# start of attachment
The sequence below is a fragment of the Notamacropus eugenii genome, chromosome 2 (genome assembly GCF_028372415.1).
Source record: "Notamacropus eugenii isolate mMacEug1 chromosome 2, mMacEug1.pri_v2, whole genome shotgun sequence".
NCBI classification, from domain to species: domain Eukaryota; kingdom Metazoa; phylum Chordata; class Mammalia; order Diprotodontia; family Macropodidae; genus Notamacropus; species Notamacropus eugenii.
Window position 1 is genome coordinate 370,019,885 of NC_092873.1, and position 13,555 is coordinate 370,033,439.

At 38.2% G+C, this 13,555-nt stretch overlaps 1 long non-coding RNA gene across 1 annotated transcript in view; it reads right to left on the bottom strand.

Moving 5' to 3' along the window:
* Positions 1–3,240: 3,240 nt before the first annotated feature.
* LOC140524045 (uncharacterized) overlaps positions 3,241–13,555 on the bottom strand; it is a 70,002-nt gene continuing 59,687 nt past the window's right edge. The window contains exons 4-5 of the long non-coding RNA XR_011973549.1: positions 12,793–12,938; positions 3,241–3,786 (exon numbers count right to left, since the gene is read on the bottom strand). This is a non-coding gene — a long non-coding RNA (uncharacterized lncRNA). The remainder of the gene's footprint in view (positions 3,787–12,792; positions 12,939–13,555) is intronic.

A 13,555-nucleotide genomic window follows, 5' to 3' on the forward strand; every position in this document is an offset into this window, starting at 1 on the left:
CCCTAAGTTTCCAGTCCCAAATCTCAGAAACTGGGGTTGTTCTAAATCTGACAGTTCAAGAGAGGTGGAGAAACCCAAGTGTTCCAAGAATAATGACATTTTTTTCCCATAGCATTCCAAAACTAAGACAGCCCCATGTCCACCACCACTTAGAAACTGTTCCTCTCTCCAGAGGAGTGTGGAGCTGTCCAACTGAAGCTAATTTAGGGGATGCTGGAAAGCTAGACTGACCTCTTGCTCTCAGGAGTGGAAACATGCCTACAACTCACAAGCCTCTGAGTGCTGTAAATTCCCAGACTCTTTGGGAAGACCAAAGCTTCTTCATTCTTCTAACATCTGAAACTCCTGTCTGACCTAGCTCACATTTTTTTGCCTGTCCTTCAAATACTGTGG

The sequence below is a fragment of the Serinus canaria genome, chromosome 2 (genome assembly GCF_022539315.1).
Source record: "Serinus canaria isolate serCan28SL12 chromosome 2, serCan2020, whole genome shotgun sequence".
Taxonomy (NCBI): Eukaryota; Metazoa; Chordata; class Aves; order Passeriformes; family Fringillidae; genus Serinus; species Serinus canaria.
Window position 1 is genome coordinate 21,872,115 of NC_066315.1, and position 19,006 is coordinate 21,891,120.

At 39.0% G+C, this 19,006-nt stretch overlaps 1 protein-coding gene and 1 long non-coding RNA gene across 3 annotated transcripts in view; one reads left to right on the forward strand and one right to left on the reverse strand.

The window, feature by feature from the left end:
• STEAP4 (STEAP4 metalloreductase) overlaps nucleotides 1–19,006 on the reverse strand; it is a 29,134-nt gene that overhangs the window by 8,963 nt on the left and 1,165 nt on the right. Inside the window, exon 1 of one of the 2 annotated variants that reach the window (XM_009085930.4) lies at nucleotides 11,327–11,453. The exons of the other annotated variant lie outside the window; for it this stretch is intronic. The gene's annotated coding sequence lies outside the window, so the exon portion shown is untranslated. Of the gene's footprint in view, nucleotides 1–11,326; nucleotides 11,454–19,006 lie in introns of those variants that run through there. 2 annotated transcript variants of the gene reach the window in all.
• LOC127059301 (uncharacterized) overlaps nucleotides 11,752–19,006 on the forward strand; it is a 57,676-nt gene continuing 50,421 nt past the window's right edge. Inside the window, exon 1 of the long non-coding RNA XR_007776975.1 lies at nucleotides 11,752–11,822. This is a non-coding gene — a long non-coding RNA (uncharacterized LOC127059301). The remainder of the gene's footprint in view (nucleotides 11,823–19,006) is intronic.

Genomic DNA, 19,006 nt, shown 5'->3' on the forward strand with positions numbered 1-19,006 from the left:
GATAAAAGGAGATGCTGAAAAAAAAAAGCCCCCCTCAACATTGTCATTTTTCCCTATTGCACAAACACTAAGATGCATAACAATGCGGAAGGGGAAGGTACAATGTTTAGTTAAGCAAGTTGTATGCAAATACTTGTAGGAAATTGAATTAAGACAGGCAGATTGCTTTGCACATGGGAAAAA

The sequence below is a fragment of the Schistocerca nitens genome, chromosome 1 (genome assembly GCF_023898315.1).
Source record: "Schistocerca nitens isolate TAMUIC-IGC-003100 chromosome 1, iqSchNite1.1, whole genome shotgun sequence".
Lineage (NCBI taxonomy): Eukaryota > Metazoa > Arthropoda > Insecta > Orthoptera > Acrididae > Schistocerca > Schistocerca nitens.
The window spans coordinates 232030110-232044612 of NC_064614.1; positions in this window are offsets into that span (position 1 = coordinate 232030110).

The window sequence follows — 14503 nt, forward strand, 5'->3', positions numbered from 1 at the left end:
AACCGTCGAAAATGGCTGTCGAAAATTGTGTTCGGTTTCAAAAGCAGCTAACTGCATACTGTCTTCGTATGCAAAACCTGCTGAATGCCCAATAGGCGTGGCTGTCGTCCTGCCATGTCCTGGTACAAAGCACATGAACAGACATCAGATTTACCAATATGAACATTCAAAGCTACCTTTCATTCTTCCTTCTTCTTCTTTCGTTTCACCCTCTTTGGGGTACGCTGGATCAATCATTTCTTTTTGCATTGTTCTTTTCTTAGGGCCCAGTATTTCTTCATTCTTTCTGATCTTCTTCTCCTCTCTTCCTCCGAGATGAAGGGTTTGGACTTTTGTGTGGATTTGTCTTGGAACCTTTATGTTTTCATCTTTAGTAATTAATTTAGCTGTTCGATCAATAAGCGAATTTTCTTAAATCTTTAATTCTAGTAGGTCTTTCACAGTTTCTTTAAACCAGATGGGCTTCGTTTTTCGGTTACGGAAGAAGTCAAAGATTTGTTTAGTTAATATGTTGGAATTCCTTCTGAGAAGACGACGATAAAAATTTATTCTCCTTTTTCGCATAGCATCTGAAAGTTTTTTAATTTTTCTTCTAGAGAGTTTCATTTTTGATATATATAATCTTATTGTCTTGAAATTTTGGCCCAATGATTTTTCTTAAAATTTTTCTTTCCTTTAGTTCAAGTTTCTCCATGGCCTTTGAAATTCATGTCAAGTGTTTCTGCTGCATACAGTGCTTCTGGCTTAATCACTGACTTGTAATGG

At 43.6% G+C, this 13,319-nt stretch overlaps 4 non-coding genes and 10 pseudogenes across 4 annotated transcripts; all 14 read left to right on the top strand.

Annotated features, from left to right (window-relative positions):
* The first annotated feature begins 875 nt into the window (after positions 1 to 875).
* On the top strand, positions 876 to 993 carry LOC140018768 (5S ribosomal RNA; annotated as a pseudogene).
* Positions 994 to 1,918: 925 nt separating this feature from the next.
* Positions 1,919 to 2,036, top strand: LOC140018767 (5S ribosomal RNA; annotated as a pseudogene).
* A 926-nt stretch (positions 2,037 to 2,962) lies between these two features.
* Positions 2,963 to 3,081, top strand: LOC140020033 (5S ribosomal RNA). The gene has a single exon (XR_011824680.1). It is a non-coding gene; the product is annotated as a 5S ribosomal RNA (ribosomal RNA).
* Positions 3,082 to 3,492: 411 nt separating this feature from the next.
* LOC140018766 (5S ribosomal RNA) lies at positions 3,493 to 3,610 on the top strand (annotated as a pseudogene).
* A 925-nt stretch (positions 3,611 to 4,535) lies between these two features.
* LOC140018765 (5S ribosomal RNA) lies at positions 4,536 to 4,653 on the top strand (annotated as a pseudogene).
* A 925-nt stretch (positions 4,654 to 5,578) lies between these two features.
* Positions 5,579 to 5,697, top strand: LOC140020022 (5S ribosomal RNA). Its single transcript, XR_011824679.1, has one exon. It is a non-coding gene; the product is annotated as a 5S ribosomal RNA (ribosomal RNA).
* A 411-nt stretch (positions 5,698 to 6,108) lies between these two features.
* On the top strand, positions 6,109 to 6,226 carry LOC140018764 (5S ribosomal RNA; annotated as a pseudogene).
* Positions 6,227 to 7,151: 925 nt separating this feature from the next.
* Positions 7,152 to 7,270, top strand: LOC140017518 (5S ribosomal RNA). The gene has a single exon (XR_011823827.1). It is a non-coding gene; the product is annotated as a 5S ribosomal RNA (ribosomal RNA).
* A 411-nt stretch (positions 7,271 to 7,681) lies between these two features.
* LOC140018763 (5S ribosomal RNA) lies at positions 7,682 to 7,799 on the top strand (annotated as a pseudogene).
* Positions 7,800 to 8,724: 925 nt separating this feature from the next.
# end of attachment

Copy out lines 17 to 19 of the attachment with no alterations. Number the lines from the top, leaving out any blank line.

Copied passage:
• STEAP4 (STEAP4 metalloreductase) overlaps nucleotides 1–19,006 on the reverse strand; it is a 29,134-nt gene that overhangs the window by 8,963 nt on the left and 1,165 nt on the right. Inside the window, exon 1 of one of the 2 annotated variants that reach the window (XM_009085930.4) lies at nucleotides 11,327–11,453. The exons of the other annotated variant lie outside the window; for it this stretch is intronic. The gene's annotated coding sequence lies outside the window, so the exon portion shown is untranslated. Of the gene's footprint in view, nucleotides 1–11,326; nucleotides 11,454–19,006 lie in introns of those variants that run through there. 2 annotated transcript variants of the gene reach the window in all.
• LOC127059301 (uncharacterized) overlaps nucleotides 11,752–19,006 on the forward strand; it is a 57,676-nt gene continuing 50,421 nt past the window's right edge. Inside the window, exon 1 of the long non-coding RNA XR_007776975.1 lies at nucleotides 11,752–11,822. This is a non-coding gene — a long non-coding RNA (uncharacterized LOC127059301). The remainder of the gene's footprint in view (nucleotides 11,823–19,006) is intronic.

Genomic DNA, 19,006 nt, shown 5'->3' on the forward strand with positions numbered 1-19,006 from the left: